Oklahoma agency blocks sales of meth element

BY JOHNNY JOHNSON Modified: April 19, 2010 at 6:31 am •  Published: April 19, 2010
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Since November, when the Oklahoma Bureau of Narcotics and Dangerous Drugs added a "date of birth” requirement to better track sales of pseudoephedrine at pharmacies, drug enforcement agents have seen the number of denials grow from about 2,000 per month to 7,000 per month, OBN spokesman Mark Woodward said.

"Most of these were blocked because they had an Oklahoma driver’s license that was not in our system or had a name that did not match the date of birth, ” he said.

As of last week, OBN had managed to block 35,000 over-the-counter sales that might have been used to produce methamphetamine, the state official said.

OBN Director Darrell Weaver admits the number of denials sounds high, and he said he had some initial concerns about balancing drug law enforcement against government intrusion.

So far, however, OBN has not received "an overabundance” of calls or complaints about the denials, which drug watchdogs to believe that those blocks actually stopped illegal sales, Weaver said.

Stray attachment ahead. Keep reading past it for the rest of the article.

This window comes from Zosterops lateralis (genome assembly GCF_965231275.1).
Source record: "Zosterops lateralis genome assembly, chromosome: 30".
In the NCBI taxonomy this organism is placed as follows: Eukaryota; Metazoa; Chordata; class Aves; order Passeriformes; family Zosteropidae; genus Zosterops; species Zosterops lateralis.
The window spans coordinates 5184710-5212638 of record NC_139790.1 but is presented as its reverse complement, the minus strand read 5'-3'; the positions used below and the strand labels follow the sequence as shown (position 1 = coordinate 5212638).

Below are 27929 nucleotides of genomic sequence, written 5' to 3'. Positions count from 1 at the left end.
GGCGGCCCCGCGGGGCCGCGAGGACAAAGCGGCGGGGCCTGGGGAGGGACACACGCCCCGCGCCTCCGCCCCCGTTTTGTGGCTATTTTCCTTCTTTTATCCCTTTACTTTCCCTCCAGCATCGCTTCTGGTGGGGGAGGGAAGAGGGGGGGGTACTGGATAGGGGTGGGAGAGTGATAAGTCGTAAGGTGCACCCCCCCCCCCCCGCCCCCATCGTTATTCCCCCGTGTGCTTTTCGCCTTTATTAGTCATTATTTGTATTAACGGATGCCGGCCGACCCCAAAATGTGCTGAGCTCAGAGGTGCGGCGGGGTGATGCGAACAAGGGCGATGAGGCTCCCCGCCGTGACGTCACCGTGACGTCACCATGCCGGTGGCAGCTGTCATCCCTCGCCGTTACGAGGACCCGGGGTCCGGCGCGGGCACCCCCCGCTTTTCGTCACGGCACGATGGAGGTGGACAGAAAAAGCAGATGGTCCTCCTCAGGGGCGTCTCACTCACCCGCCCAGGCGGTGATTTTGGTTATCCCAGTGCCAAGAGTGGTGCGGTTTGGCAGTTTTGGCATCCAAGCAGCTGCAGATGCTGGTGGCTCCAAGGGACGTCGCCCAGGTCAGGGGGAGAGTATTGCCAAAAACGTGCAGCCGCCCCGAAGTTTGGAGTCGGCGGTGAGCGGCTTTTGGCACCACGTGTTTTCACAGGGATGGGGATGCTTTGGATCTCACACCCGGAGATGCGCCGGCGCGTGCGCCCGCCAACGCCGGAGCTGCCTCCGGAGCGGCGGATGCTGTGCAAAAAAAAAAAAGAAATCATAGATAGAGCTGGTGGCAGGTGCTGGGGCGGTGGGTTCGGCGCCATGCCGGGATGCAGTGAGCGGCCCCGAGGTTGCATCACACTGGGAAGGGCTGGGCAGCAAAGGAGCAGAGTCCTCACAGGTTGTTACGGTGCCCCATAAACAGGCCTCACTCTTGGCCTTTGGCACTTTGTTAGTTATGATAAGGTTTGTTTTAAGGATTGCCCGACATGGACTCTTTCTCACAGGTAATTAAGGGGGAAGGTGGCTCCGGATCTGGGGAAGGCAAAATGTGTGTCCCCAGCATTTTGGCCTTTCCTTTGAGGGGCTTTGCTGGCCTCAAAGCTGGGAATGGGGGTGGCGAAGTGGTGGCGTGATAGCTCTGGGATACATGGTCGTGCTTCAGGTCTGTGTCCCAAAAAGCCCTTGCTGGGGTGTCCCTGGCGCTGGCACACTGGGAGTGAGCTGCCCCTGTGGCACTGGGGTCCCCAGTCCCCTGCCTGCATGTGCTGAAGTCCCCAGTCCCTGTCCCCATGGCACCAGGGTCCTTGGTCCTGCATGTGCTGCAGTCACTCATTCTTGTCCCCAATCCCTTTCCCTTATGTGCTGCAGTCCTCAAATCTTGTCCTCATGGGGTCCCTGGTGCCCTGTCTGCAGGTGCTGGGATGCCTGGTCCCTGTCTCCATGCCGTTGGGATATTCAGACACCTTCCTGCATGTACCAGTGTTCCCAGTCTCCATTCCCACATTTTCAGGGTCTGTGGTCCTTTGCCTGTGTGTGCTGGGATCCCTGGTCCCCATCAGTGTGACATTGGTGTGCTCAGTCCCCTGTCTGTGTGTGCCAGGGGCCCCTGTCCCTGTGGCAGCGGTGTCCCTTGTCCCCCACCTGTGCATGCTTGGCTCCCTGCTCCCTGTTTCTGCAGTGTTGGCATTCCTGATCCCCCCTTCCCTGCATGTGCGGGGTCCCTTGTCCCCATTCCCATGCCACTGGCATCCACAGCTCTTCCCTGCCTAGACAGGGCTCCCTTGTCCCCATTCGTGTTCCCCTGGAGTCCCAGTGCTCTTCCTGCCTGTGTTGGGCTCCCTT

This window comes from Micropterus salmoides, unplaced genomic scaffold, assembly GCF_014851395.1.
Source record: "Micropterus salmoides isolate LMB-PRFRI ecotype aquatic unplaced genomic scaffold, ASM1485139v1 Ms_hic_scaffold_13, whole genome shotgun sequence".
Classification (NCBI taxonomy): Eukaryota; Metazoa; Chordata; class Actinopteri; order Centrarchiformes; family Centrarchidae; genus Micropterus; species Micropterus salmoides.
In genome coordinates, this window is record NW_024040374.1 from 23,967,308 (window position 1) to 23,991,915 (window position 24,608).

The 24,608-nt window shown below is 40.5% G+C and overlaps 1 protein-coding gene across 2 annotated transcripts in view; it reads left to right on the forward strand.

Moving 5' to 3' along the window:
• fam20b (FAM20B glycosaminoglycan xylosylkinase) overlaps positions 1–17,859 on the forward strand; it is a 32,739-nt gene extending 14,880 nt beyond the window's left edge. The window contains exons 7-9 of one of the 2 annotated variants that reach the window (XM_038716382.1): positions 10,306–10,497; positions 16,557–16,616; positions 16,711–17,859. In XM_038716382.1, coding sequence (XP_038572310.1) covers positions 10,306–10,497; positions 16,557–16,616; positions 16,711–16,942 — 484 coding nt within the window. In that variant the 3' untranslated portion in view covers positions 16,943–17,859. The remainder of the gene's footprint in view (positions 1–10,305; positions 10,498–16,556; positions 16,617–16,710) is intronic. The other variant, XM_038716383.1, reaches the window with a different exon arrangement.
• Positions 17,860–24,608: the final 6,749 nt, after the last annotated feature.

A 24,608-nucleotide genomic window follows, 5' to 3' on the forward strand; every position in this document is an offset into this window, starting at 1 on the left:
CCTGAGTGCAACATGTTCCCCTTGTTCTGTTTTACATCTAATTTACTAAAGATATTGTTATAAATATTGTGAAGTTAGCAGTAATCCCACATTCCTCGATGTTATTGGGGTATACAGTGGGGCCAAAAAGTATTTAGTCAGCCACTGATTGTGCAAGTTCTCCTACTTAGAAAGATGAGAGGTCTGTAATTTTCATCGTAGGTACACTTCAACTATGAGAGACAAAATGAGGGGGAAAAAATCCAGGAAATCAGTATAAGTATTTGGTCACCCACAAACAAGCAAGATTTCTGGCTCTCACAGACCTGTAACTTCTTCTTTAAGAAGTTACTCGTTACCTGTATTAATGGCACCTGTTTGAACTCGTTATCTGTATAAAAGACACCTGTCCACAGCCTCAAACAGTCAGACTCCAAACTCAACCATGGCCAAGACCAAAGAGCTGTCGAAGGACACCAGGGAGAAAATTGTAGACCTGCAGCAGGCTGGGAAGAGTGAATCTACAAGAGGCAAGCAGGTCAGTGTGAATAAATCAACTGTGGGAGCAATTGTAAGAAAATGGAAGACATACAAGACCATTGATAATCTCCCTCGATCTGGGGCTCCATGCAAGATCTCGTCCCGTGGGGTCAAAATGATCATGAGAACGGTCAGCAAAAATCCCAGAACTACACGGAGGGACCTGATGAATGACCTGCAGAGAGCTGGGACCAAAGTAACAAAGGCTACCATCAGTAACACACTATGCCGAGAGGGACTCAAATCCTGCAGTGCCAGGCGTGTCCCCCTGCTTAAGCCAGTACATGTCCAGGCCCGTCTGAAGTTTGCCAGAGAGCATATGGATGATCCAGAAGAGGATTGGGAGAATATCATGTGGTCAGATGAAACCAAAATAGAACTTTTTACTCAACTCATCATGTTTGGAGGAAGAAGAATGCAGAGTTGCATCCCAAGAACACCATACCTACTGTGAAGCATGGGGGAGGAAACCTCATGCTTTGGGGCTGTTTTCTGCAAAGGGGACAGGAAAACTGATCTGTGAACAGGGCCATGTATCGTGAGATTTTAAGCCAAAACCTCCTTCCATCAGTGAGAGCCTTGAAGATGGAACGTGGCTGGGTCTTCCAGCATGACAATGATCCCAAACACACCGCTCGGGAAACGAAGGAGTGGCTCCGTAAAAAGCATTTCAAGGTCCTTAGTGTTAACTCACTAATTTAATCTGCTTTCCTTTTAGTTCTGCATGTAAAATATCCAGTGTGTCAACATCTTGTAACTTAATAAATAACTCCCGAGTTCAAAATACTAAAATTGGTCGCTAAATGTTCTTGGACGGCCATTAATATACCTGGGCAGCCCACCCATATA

Birthday check
Before Nov. 1, anyone who wanted to buy pseudoephedrine at a pharmacy had to show an ID with birthdate, but the date-of-birth information wasn’t really used in the screening process.

As state agents began to see an uptick in new "shake-and-bake” one-pot meth labs, which is a method of production that uses smaller amounts of the cold remedy pills, OBN decided they needed to do more to keep the drug away from those who might abuse it.

Before Nov. 1, a pseudoephedrine purchase required either a driver’s license, a state-issued ID, a military ID or a passport. And the numbers on each were recorded with each sale with the intention to limiting single-sale purchases to less than 3.2 grams and monthly purchases to less than 9 grams.

On Nov. 1, OBN began the initiative to only sell pseudoephedrine to state residents who had valid Oklahoma driver’s licenses or identification. Military IDs, passports and out of state driver’s licenses are no longer acceptable, Woodward said.

And the name and the birthday on the state-issued ID better match up, he said, or the purchase will be flagged for denial.